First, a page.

“Motivational speakers helped me realize that I was interested in the psychology of leadership,” Lorello said. At the time, professional writing wasn’t a thought on her mind, her canvas blank and ready to splatter with paint. At 25 years-old, she dauntlessly enrolled at UMass Dartmouth to pursue her studies, a university she lovingly labels as her home away from home for years.
“I found UMassD because they had a great human resources program,” Lorello said. “I thought that was the best path for me to take if I was interested in leadership, but I ended up declaring psychology as my major instead. I still had no clue what I wanted to do, but there was never any pressure on my shoulders from faculty and staff. I wasn’t afraid to fail, and I had to freedom to get to know myself and the Corsair community.”
At the core of what allured Lorello to the psychology of leadership in the first place was the sheer strength of language, those moving words uttered by motivational speakers that captivated her in ways like no other. It was a fact unbeknownst to her, but apparent to Professor Bob Waxler when she took one of his writing courses as a senior.
Thinking highly of her writing skills, Waxler encouraged Lorello to broaden her horizons and explore her literary talents outside the realm of psychology. Ever the creative mind, Lorello said, “In the months following his suggestion, I started to really think about writing a book. An idea popped into my head that I just couldn’t get rid of, but I wasn’t ready to write it yet. I wanted to give my psychology career a try.”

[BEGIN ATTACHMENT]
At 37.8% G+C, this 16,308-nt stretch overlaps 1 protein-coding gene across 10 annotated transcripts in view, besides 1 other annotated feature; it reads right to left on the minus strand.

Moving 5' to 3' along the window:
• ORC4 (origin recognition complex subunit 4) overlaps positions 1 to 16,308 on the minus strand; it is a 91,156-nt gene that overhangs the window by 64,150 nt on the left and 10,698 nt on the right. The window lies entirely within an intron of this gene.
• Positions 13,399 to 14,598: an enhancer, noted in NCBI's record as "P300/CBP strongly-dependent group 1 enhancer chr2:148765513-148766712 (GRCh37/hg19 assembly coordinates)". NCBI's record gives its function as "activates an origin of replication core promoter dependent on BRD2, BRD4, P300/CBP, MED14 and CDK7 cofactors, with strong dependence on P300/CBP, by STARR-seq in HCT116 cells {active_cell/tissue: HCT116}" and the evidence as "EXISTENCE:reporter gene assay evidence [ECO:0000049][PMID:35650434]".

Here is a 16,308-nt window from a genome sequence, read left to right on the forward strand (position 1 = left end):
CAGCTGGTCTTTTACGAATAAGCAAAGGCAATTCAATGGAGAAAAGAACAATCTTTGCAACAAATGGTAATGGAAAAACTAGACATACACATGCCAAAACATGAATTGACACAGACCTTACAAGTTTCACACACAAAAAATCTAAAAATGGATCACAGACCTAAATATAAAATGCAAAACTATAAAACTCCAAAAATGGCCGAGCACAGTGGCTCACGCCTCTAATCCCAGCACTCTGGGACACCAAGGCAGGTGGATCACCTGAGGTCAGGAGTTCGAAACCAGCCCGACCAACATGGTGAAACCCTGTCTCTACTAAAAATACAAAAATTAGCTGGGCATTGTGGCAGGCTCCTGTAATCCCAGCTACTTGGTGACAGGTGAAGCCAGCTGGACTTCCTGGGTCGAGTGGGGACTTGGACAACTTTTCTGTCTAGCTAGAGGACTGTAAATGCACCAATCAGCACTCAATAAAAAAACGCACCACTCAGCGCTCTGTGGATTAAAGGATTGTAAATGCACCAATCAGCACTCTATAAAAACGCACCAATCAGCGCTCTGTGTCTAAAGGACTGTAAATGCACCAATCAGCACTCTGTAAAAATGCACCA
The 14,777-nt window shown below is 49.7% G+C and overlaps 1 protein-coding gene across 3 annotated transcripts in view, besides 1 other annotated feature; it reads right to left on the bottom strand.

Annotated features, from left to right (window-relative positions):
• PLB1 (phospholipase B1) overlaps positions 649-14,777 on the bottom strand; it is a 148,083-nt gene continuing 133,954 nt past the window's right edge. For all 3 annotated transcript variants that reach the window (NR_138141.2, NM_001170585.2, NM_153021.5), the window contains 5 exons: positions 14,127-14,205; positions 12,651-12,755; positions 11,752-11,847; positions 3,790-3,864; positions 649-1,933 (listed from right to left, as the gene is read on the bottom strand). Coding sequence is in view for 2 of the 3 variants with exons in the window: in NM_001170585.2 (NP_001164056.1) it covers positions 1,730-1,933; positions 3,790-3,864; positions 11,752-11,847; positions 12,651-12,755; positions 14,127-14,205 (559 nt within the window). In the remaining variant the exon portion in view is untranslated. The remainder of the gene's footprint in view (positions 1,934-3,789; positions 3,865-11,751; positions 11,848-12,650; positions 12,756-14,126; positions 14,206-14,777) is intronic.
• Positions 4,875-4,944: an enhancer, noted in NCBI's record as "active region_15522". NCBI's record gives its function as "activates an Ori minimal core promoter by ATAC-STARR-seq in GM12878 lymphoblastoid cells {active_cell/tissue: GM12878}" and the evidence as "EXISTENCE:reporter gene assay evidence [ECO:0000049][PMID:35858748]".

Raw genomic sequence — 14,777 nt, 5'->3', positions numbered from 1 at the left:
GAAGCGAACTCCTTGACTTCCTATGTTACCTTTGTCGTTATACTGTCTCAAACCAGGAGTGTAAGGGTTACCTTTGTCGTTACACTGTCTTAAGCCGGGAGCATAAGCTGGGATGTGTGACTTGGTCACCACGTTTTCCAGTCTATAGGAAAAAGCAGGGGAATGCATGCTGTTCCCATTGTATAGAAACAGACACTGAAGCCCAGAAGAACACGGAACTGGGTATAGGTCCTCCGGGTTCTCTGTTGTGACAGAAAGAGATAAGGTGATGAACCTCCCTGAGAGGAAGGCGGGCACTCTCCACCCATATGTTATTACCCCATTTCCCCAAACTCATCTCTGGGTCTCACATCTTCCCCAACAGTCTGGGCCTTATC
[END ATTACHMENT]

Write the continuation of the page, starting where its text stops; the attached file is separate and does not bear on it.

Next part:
Despite his encouragement, Lorello graduated with honors in 1999, all while Waxler’s words still reverberated in her ears like a sweet melody. She did give her psychology career a fair shot, but after working for one year in the leadership training field, she realized how right Waxler had been about the strength of her writing skills. She felt misplaced in her current position and yearned for an outlet to unleash her caged creativity.
Ready to take a courageous leap of faith down an unexpected detour, Lorello made the bold decision to obtain her master’s degree in professional writing, and there was no better place to chase her dreams than where her journey of self-discovery began: UMass Dartmouth.
A Second Chance at UMassD Pays Off
Lorello began her studies at UMass Dartmouth for the second time in 2001. This time, she had her sights set on strengthening her writing by relying on the experience and expertise of UMassD faculty to mold her into a literary tycoon.
Recalling the book idea that came to her as a graduating student in 1999, Lorello said, “While I did my studies, I kept thinking about potential character names and different plotlines to explore. It never left mind, but I unexpectedly fell in love with teaching. I really admired my professors’ ability to instill their love for language in their students.”